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Mormon Church Fined In Connection With Anti-Gay Marriage Campaign

The Mormon Temple is a truly awe-inspiring piece of architecture. Home to the Mormon Tabernacle choir, this marvel in Salt Lake City, Utah, draws millions of visitors each year.
The Mormon Temple in Salt Lake City, Utah. CBS

The Church of Jesus Christ of Latter-day Saints has been ordered to pay a small fine for failing to properly report about $37,000 in contributions on behalf the successful effort to pass Proposition 8, which banned same-sex marriages in California.

According to the Deseret News, the Church has agreed to pay a $5,539 fine to California's Fair Political Practices Commission for late reporting of contributions (including staff time) to help the "Yes on 8" committee, pending final approval from commissioners.

A church spokesman told the newspaper that while "all institutional contributions made by The Church of Jesus Christ of Latter-day Saints to the ProtectMarriage Coalition were reported to the appropriate authorities in California," the church overlooked daily reporting requirements in the last two weeks before the vote and did not report contributions during that period until later.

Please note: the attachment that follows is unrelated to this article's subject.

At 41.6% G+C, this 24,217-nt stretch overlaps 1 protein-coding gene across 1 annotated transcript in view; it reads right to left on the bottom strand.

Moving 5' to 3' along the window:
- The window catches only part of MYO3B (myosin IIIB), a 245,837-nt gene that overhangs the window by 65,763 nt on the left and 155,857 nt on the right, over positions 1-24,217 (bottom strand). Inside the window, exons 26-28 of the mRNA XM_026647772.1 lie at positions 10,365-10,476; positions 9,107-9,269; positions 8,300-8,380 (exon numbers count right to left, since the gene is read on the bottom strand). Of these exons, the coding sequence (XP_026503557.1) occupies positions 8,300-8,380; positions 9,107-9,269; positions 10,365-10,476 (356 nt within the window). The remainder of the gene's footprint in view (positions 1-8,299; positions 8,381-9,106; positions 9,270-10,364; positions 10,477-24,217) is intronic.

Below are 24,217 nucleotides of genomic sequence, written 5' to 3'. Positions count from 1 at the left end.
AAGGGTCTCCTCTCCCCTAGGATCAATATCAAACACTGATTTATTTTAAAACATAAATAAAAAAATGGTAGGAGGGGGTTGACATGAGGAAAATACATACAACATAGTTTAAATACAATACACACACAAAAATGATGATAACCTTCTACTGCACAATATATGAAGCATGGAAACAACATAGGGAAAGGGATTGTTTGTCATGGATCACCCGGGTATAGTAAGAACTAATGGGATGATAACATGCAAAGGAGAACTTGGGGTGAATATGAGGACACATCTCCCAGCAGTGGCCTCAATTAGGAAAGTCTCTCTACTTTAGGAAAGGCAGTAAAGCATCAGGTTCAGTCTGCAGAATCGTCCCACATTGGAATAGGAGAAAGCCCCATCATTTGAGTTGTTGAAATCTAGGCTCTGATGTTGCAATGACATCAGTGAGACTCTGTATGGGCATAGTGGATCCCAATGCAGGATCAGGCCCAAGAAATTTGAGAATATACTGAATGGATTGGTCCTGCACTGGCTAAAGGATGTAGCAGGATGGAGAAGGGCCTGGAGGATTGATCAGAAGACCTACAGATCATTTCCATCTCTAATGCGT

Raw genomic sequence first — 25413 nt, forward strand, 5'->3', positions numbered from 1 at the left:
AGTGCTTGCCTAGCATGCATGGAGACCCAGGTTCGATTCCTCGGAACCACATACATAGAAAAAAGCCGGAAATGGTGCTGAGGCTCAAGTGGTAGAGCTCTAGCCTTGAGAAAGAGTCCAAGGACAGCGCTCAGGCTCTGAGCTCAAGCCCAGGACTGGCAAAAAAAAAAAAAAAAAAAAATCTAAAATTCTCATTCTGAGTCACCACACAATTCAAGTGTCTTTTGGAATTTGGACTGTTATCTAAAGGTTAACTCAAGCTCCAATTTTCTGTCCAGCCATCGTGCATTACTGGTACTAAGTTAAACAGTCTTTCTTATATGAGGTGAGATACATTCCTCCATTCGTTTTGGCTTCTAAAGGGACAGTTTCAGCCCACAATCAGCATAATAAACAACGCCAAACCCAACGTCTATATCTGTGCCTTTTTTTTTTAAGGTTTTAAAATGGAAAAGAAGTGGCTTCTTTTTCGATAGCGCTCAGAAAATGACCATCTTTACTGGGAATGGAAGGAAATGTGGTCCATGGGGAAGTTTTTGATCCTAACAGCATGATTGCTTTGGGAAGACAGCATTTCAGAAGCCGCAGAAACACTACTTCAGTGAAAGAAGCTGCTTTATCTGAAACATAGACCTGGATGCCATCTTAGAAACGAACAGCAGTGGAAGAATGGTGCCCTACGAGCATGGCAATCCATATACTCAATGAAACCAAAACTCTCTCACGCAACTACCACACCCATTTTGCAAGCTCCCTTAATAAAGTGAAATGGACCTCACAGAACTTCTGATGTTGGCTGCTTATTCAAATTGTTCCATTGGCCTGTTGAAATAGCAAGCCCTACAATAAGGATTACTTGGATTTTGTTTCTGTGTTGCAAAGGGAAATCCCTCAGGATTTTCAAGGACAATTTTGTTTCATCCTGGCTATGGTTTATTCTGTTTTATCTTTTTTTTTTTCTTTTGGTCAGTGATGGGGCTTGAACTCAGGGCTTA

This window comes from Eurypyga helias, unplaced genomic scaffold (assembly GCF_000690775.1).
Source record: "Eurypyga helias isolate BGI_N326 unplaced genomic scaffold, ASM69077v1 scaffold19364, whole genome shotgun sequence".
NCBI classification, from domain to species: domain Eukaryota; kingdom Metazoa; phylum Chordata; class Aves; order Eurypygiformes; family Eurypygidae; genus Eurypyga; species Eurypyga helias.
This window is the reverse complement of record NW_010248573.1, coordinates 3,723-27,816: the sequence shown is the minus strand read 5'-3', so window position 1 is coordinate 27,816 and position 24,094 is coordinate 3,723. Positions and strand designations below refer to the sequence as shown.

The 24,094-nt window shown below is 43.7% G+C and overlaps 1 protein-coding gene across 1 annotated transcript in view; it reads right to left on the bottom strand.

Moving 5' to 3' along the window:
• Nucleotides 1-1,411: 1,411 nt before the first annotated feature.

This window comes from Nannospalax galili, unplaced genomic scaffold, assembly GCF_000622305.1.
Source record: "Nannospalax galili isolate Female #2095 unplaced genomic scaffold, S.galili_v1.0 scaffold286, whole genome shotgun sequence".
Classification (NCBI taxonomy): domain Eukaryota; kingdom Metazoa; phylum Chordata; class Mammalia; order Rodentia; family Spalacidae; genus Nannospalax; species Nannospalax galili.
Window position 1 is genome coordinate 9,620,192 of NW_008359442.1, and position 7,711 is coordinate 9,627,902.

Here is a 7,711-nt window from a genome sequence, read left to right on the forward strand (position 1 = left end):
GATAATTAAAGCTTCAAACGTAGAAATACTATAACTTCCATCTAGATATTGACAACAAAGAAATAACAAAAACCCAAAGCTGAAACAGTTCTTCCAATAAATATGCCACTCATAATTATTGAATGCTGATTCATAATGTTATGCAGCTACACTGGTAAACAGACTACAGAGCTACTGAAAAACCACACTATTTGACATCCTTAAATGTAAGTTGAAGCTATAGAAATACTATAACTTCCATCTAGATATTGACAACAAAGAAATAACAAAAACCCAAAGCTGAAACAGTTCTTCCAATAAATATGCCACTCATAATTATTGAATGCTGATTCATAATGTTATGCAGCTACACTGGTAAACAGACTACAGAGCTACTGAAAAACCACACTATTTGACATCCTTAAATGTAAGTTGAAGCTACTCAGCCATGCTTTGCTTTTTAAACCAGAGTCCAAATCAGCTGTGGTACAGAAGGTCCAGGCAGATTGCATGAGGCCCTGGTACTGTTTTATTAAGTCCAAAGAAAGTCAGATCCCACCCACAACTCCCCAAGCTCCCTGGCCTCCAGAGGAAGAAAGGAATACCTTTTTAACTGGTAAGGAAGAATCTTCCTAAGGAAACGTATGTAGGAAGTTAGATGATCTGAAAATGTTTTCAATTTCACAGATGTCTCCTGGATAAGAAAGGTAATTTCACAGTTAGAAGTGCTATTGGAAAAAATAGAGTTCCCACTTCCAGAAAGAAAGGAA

The Los Angeles Times reports that the fine comes after a complaint from gay-rights activist Fred Karger, who argued the Mormon Church did not adequately disclose its efforts to ban same-sex marriage.

While the Fair Political Practices Commission could have assessed a $5,000 fine for each violation, it reportedly opted for a streamlined process that resulted in a deal with the church for the $5,539 fine.

In a statement, the gay rights group the Human Rights Campaign said the fine reflects "a pattern of blatant disregard for California election laws and provides ongoing evidence that the Mormon Church was a significant leader in the campaign to repeal marriage equality, even while it evaded standard reporting requirements and denied its involvement."

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